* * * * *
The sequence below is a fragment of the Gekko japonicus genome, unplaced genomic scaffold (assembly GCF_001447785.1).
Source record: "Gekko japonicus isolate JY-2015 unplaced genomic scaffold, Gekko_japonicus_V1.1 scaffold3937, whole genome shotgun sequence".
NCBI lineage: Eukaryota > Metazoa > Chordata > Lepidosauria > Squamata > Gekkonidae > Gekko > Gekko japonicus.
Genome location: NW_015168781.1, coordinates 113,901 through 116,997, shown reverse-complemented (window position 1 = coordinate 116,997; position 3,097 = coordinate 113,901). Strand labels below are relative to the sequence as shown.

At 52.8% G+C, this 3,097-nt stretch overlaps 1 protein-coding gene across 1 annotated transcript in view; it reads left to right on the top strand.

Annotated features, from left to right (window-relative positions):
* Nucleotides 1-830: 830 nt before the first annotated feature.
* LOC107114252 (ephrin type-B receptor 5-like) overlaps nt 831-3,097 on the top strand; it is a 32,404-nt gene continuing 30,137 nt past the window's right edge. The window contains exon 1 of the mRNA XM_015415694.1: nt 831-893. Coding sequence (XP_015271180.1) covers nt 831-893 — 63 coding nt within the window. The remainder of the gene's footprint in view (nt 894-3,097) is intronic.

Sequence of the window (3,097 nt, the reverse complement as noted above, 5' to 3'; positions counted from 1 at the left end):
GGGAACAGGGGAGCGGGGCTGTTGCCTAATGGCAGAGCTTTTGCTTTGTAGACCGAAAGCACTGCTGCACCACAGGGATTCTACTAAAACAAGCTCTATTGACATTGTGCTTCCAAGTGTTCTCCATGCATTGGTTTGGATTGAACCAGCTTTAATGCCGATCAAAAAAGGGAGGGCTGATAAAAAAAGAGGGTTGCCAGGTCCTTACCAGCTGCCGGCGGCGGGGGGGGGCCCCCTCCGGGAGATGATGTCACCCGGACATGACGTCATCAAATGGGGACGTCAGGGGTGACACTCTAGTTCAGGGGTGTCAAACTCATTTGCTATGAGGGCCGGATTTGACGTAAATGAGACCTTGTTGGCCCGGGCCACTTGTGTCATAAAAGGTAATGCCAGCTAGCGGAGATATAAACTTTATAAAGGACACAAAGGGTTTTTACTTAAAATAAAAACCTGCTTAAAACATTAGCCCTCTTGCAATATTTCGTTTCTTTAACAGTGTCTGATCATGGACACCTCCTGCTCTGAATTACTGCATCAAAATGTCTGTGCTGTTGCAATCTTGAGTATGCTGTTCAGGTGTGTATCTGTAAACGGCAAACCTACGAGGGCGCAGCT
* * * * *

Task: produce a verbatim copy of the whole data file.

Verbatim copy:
The sequence below is a fragment of the Gekko japonicus genome, unplaced genomic scaffold (assembly GCF_001447785.1).
Source record: "Gekko japonicus isolate JY-2015 unplaced genomic scaffold, Gekko_japonicus_V1.1 scaffold3937, whole genome shotgun sequence".
NCBI lineage: Eukaryota > Metazoa > Chordata > Lepidosauria > Squamata > Gekkonidae > Gekko > Gekko japonicus.
Genome location: NW_015168781.1, coordinates 113,901 through 116,997, shown reverse-complemented (window position 1 = coordinate 116,997; position 3,097 = coordinate 113,901). Strand labels below are relative to the sequence as shown.

At 52.8% G+C, this 3,097-nt stretch overlaps 1 protein-coding gene across 1 annotated transcript in view; it reads left to right on the top strand.

Annotated features, from left to right (window-relative positions):
* Nucleotides 1-830: 830 nt before the first annotated feature.
* LOC107114252 (ephrin type-B receptor 5-like) overlaps nt 831-3,097 on the top strand; it is a 32,404-nt gene continuing 30,137 nt past the window's right edge. The window contains exon 1 of the mRNA XM_015415694.1: nt 831-893. Coding sequence (XP_015271180.1) covers nt 831-893 — 63 coding nt within the window. The remainder of the gene's footprint in view (nt 894-3,097) is intronic.

Sequence of the window (3,097 nt, the reverse complement as noted above, 5' to 3'; positions counted from 1 at the left end):
GGGAACAGGGGAGCGGGGCTGTTGCCTAATGGCAGAGCTTTTGCTTTGTAGACCGAAAGCACTGCTGCACCACAGGGATTCTACTAAAACAAGCTCTATTGACATTGTGCTTCCAAGTGTTCTCCATGCATTGGTTTGGATTGAACCAGCTTTAATGCCGATCAAAAAAGGGAGGGCTGATAAAAAAAGAGGGTTGCCAGGTCCTTACCAGCTGCCGGCGGCGGGGGGGGGCCCCCTCCGGGAGATGATGTCACCCGGACATGACGTCATCAAATGGGGACGTCAGGGGTGACACTCTAGTTCAGGGGTGTCAAACTCATTTGCTATGAGGGCCGGATTTGACGTAAATGAGACCTTGTTGGCCCGGGCCACTTGTGTCATAAAAGGTAATGCCAGCTAGCGGAGATATAAACTTTATAAAGGACACAAAGGGTTTTTACTTAAAATAAAAACCTGCTTAAAACATTAGCCCTCTTGCAATATTTCGTTTCTTTAACAGTGTCTGATCATGGACACCTCCTGCTCTGAATTACTGCATCAAAATGTCTGTGCTGTTGCAATCTTGAGTATGCTGTTCAGGTGTGTATCTGTAAACGGCAAACCTACGAGGGCGCAGCT